Pappas is a lifelong resident of southern California and has been writing fiction since he was 15. When he’s not writing, Pappas enjoys traveling, music, reading his favorite novelists Henry Miller and Anais Nin, watching films, exploring life’s many adventures and pleasures, and living near the ocean.








One Insular Tahiti by Thea Atkinson

Samples are always free on Amazon

BTW: I read George’s book, and I must say, I did enjoy it–a lot. the main character is self-deprecating, which makes the ‘swinger’ angle much easier for a monogamous type reader to take. George writes flawed but likeable characters and while our genres are different, I think we have that in common. Feel free to sample One Insular Tahiti if you enjoy characters struggling with their own darkness.


Thea Atkinson is a writer of character driven fiction.

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10 comments on “Sexy secret to #epublishing success: @gpwriter guests
  1. Doug Fiedor says:

    Interesting post here. Funny thing is that I also wonder how women will find my novel(s) and there is zero in the way of erotica in the first book. Fact is, women who have read the first novel, Walker Chronicles, suggest that maybe I should add a few hints of a little erotica in the series. I think they are correct and so have added a couple slowly brewing love interests that is intermittently sprinkled throughout the story line.

    A few years ago I talked with a couple agents, and even a large publishing house, about other works of mine. They were interested, but I was not interested in their offer — nor the time-frame in which they do things. I found the deal at Kindle more to my liking because I am a rather fast writer. The problem is, now I have to learn advertising. . . .

    However, being retired, I have the time to play with what amounts to little more than a new hobby at the moment. Will this new hobby show an overall profit? I think so. But I don’t expect to see any significant return on the time invested for the first few months.

  2. George, thanks for sharing your inspiring story! That’s quite a catchy title.


  3. Wendy Kelly says:

    Love hearing that persistence pays off! Always good to remember. Thanks for that. I also really appreciated the reminder about how much support is out there for us as writers. I have found that to be true so far.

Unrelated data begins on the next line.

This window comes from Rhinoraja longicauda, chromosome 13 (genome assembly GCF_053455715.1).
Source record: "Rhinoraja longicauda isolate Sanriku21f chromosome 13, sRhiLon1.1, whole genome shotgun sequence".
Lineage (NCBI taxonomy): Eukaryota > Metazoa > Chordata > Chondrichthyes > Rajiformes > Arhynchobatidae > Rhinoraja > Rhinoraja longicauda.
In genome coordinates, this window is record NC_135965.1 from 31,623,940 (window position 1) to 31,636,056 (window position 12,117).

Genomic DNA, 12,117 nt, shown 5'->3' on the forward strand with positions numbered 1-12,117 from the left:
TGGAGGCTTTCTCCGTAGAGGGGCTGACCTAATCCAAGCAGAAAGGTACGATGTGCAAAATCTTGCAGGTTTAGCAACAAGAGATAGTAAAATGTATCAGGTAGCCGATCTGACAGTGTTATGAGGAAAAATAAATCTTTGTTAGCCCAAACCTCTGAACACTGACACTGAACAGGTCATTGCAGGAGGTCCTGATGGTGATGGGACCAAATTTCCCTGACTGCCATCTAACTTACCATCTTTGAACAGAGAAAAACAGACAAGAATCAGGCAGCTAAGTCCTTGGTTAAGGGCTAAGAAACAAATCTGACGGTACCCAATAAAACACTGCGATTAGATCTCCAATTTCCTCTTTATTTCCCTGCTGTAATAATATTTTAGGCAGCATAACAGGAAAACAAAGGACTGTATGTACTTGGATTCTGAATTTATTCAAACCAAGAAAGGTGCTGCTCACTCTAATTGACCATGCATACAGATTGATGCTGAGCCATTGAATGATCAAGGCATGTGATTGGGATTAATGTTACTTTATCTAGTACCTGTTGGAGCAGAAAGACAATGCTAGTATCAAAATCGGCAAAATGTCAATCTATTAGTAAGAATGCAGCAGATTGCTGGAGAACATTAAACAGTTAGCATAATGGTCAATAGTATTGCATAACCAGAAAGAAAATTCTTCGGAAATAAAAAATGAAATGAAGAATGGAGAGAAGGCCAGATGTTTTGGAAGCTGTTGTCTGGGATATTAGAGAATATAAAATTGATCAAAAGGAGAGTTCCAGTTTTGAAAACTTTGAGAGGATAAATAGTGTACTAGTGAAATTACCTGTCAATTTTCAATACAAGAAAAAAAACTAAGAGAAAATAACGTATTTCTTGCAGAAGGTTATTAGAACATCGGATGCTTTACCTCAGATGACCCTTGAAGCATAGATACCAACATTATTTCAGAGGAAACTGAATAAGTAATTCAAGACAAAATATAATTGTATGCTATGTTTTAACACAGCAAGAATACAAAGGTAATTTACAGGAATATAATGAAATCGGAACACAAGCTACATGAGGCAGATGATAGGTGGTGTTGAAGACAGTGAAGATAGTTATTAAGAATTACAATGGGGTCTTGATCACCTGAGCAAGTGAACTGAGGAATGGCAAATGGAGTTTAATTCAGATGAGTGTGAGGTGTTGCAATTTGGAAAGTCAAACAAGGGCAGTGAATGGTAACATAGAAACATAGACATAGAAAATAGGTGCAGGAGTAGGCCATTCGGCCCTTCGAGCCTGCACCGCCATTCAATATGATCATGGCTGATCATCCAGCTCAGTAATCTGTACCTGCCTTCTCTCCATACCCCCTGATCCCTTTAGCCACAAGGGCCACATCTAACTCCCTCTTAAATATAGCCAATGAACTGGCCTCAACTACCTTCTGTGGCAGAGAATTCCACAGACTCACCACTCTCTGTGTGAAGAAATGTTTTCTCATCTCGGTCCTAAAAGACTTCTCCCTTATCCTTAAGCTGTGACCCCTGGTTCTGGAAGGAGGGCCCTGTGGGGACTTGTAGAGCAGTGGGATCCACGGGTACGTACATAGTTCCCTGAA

I *also* really like the idea of putting your novel out as a blog…I actually had not heard of this before. I might try it myself…

    Thanks again!

  4. gmpwrite says:

    HI Mark,
    Thanks for your thoughtful comment. There are a number of advantages of going with a digital publisher over self publishing. First off, I have a great publisher and staff at Lazy Day Publishing — who supported my book’s vision and was willing spend money on developing a great cover, editing and making my book available on a number of key sites such as Amazon Kindle, B & N, etc. In the end, they worked with me to create a professional product and we are working together on my next two books as well. They are wonderful to work with and I have no publisher horror stories to share.

    I self-published by first book and it was a frustrating experience for me. I am not saying it is that way for everyone, but right now I don’t see a reason to publish myself. That being said I am a champion for indie authors and feel there has been a real sea change in the book industry that is only starting to be realized.

    My book is available on B & and other retail sites, but I see Amazon Kindle as the real leader in the industry and prefer to promote my book on their platform which is easy to use for readers. The Kindle sales rankings are also helpful for authors to determine how well their books are doing.

    Thanks again for your excellent comment

    George Pappas
    author of novel “Monogamy Sucks”

  5. eden baylee says:

    George, always nice to catch up with you on your busy schedule in cyberspace. As I’ve told you many times before, you deserve every success, and more so when I learn about the difficult and sometimes ego-deflating journey it took for you to get here.

    I’ve always believed that persistence is key, and I’m thrilled you persisted.


    • gmpwrite says:

      Dear Eden,
      Thanks so much for kind comment and continued support. I really appreciate it.
      Meeting fellow writers like yourself, who have championed my work, have made the tougher parts of my journey worth it.

      Thanks again for everything

      George Pappas
      author of novel Monogamy Sucks

  6. Jim Bronyaur says:

    Great interview. No fear, right? 🙂

    I believe it was myself who once quoted the famous line… “The only thing we have to fear… is… spiders.”


    Keep writing and keep sharing.


    • gmpwrite says:

      Dear Jim,
      Thanks so much for kind comment about my post. I really appreciate it.

      Fear can be crippling to a writer, but overcoming mine has made all the difference for me.

      Thanks again,

      George Pappas
      author of novel Monogamy Sucks

  7. Another inspiring epub success story.

    Overcoming fear and self-doubt is the biggest hurdle for most of us. believing in yourself and your work is key.

    Especially so when an agent comes back with the rejection letter. Unless they’ve been very specific about any perceived faults then it’s likely it just wasn’t for that agent on that day. And even if they do come back with observations, it’s just their opinion. They get it wrong all the time. It’s readers that count, and now we can put our work before them directly.

    Two questions I would ask George: why go with a digital publisher and not just epublish yourself? And why no B&N link and other sales links?

    For our part, the only reason we could see value in going with a digital publisher is to get acess to B&N (only availale to US bank account holders) and the other up and coming e-outlets who currently won’t let individuals upload.